THE BIG PICTURE
Be damned if we lockdown – be damned if we don’t!
Be it in social circles or on social media, the raging debate in recent weeks has been about whether or not to lockdown – and when. Such is the plight of the nation – as it is in most parts of the world – that the powers that be have been hailed by their supporters and derided by detractors, in what seems to have become a matter of politics rather than saving lives and livelihoods.
The apolitical types (a minority, it would seem!) therefore, have been caught in the middle; if they fall in line with the decision-making hierarchy, they’re branded as ‘supporters’; if they critique the modus operandi, the firing squad comes out in the name of ‘patriotism.’
There’s little or no middle ground…
Indeed, most would accept the sense of remorse that has permeated our island nation as what began as ‘mere numbers’ has slowly but surely hit home with family members, friends, workplace colleagues and public figures succumbing to the deadly virus; not to mention the spiralling caseload in what is now a Delta variant induced fourth wave or a ferociously resurgent third wave of COVID-19 here in Sri Lanka.
There is no question that ‘health is wealth.’ Likewise however, the reverse is also true.
When livelihoods of the poor are on the line in a country that is shamelessly home to some 2.5 million people who earn less than Rs. 20,000 a month; when millions more rely on daily wages to feed themselves and their households; and when the ‘working poor’ earn a pittance even if they’re the backbone of our so-called ‘engine of growth,’ the writing is on the wall.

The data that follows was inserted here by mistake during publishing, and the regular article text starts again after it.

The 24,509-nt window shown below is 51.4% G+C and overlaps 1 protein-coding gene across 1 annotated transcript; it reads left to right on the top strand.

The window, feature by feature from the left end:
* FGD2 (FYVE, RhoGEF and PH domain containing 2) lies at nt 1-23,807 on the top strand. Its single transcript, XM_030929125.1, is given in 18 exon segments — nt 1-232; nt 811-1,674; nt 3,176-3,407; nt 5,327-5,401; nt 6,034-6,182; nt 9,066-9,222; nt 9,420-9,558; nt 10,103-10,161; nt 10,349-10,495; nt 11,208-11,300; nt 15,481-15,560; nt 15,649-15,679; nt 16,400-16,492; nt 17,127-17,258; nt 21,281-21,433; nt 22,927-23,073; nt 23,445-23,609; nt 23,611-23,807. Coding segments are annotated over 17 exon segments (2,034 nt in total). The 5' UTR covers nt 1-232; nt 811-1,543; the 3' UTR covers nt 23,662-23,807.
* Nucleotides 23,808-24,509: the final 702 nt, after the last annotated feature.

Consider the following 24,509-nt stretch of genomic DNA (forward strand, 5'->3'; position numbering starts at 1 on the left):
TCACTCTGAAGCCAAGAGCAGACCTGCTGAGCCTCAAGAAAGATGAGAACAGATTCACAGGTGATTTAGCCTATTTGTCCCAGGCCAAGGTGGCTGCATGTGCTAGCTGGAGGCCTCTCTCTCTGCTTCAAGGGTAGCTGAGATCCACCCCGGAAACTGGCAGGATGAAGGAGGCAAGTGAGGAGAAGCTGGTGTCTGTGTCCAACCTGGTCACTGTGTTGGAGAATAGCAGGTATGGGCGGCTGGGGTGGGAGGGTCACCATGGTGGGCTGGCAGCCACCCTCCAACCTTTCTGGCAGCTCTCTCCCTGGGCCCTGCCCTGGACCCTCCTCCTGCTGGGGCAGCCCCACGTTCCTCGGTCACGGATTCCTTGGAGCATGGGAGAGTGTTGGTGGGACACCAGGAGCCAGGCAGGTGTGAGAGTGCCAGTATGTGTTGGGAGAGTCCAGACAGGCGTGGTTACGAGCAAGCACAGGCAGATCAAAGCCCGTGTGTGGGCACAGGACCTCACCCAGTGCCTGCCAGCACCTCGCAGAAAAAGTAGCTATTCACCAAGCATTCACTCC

Meanwhile, the healthcare sector and its gallant front line have been at breaking point for many weeks – and there’s no debate on this score.
Breaking the cycle of crises and restoring even a modicum of normalcy may well hinge on the one success of recent months – i.e. the accelerated immunisation programme, which is thankfully closing in on its endgame of reaching herd immunity.
With almost all Sri Lankans over 30 having received one dose of a vaccine and around half of them two jabs, not to mention the ambitious target of vaccinating the 18-30 year age group by not long after the end of September, there is hope that this war can be won. That said, there aren’t any guarantees, given the emergence of more variants in other parts of the globe, and questions over waning vaccine efficacy and whether immunisation in itself will be a panacea for our ills going forward.
These are questions that even scientists and medical experts are grappling with so patience is the order of the day at this time. That the virus and its mutants are unlikely to vanish into thin air is a given with the best case at this time being a hope that the coronavirus will see a shift in status from pandemic to endemic.
As for the present, it will take two weeks from when the last batch of Sri Lankans have been vaccinated for some light at the end of the dark tunnel to be visible – and this would include schoolchildren and possibly adolescents as well since COVID-19 knows no boundaries.
Back to where we began and the vexed question of whether or not to lockdown again, or for a longer period… And crucially, as to whether this should be at the discretion of health experts, the military, the government or the head of state, the jury is still out there and is likely to stay put until the numbers head south.
Unfortunately, there’s been little talk or action that moots the middle path of collaboration. Instead, politics rules the roost not only among our politicians but also in the ranks of sundry commentators turned experts whose sole purpose seems to revolve around showering bouquets or brickbats, depending on their political persuasion.
In the midst of an unprecedented crisis, that is such a shame.